In the longer term, shutting down the content and platforms that enable people to explore their sexuality – or simply experiment with new toys – could eventually reduce acceptance of marginalised sexualities, fetishes and gender identities. “It has an impact on people's interest,” says D'Adamo pensively, “and ultimately, on what we stigmatise and what we don't.”

Soon after Stokely gave his interview blaming the banks for the changes at OnlyFans, the plan to implement more restrictions on content was “suspended”. In an email to VICE, the site attributed the U-turn to “banking partners' assurances that OnlyFans can support all genres of creators”. Only time will tell if the ‘suspension’ is temporary or indefinite. 

It’s unlikely that a bank exec ever thought they’d be in the position of getting to close down a dating site for furries or a niche sex toy retailer. But financial institutions could do much more to alleviate the anxieties over their power – not to mention tackle genuinely harmful content – by engaging with content creators, platforms and audiences, rather than treating them as sexual deviants. They could also just as easily use their immense influence and resources to find ways to protect victims of non-consensual porn and trafficking without removing consumers’ freedoms or toppling the incomes of sex workers.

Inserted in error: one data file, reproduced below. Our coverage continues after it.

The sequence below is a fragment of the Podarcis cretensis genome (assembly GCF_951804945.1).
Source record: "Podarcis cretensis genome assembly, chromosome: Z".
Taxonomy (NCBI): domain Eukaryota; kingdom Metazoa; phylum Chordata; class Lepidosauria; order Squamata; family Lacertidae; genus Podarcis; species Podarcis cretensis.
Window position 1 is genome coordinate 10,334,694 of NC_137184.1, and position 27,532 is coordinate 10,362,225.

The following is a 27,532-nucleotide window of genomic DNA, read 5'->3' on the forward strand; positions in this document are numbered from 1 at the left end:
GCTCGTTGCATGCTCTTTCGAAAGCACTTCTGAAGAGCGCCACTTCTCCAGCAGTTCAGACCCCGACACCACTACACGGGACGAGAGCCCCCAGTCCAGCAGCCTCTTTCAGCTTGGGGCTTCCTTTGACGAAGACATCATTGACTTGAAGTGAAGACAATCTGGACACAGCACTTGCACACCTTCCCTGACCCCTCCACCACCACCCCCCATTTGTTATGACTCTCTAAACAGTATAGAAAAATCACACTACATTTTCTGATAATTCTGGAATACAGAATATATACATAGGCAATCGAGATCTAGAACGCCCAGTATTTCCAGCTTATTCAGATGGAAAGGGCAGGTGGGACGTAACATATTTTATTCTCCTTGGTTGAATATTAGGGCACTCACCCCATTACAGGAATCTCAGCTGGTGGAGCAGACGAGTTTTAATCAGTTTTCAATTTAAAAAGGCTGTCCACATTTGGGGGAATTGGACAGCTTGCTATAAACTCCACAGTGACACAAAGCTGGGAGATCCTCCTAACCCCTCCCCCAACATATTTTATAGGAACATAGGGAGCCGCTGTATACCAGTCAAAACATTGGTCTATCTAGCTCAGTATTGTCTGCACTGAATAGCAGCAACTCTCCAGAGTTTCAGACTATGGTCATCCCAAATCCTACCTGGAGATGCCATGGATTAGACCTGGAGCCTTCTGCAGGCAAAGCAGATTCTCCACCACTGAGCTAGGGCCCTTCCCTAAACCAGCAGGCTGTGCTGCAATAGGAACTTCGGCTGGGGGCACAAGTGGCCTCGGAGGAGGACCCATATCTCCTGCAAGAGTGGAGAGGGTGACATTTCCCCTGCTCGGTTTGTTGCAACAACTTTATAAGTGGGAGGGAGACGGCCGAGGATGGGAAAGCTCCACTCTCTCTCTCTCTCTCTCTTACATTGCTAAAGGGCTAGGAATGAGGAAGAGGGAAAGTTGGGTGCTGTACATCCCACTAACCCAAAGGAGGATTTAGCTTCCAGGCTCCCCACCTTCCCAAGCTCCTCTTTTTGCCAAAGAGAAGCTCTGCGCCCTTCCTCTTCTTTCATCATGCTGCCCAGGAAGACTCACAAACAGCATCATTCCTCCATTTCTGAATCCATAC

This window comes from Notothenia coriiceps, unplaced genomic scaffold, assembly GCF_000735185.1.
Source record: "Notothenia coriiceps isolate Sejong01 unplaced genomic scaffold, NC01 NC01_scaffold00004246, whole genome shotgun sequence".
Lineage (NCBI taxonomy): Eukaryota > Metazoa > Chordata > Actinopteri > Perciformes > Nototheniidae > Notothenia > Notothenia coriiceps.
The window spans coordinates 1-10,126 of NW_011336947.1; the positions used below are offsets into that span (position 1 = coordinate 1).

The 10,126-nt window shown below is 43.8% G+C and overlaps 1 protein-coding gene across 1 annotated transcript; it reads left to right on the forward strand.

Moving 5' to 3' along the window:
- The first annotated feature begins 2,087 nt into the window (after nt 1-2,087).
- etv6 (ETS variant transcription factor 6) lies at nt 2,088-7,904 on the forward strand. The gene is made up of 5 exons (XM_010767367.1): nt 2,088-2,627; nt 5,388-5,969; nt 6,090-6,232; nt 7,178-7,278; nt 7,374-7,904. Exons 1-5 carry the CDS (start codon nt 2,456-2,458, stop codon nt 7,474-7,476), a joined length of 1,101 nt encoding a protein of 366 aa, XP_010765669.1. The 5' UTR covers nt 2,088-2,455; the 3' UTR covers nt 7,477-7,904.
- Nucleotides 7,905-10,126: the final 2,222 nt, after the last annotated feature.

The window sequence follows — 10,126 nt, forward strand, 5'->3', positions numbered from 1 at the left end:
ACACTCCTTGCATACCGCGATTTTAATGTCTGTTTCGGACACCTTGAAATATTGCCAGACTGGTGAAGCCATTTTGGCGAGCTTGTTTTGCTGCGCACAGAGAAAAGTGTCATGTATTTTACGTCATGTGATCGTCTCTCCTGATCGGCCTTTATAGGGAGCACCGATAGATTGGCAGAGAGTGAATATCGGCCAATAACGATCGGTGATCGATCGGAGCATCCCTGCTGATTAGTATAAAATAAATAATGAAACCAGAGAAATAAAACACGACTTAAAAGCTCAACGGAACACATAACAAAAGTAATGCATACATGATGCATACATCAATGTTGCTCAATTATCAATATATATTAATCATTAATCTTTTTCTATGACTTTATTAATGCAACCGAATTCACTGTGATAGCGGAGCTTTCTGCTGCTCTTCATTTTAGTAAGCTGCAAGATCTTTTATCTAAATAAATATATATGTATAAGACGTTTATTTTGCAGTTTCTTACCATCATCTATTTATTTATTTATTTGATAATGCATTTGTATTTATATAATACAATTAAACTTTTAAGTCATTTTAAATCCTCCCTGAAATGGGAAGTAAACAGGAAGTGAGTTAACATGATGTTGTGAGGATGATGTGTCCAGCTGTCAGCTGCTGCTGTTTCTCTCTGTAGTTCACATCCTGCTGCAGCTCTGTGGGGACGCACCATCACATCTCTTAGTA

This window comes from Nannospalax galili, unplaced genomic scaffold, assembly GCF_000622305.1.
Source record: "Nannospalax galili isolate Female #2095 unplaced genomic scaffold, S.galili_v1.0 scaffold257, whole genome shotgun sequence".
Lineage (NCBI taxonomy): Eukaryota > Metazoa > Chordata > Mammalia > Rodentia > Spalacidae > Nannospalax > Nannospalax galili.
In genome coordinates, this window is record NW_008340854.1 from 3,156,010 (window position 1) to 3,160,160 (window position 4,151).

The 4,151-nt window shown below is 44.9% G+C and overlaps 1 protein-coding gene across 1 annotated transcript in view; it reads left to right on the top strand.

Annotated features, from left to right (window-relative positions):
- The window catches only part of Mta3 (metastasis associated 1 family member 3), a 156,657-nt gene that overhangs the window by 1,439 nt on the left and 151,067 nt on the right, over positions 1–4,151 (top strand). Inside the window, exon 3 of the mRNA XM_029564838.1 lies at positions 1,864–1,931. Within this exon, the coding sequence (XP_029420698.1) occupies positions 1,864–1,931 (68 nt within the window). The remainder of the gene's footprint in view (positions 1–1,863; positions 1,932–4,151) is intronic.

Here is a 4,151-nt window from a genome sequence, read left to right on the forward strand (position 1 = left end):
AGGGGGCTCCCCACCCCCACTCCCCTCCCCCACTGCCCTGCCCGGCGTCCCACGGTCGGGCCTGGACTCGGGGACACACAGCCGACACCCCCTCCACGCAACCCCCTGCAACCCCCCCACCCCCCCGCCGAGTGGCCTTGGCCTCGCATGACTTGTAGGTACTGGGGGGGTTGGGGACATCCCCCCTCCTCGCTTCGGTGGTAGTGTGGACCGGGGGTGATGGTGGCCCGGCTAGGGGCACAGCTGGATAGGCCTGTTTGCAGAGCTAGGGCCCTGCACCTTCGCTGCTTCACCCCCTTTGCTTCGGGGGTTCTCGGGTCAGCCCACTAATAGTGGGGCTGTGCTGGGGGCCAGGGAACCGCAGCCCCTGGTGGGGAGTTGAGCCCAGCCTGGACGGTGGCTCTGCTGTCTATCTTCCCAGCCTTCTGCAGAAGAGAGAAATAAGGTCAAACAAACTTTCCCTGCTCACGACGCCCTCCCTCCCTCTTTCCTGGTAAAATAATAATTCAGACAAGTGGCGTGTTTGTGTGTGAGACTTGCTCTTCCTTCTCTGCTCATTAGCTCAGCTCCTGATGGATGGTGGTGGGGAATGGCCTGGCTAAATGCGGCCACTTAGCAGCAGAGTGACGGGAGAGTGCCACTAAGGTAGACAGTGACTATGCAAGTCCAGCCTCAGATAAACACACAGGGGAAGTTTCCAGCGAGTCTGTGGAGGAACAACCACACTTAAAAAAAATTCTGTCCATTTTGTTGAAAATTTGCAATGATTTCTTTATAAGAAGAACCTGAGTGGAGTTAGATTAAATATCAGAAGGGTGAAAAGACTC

But until that happens, sexual desire will continue to be treated as taboo, or, at best silently tolerated.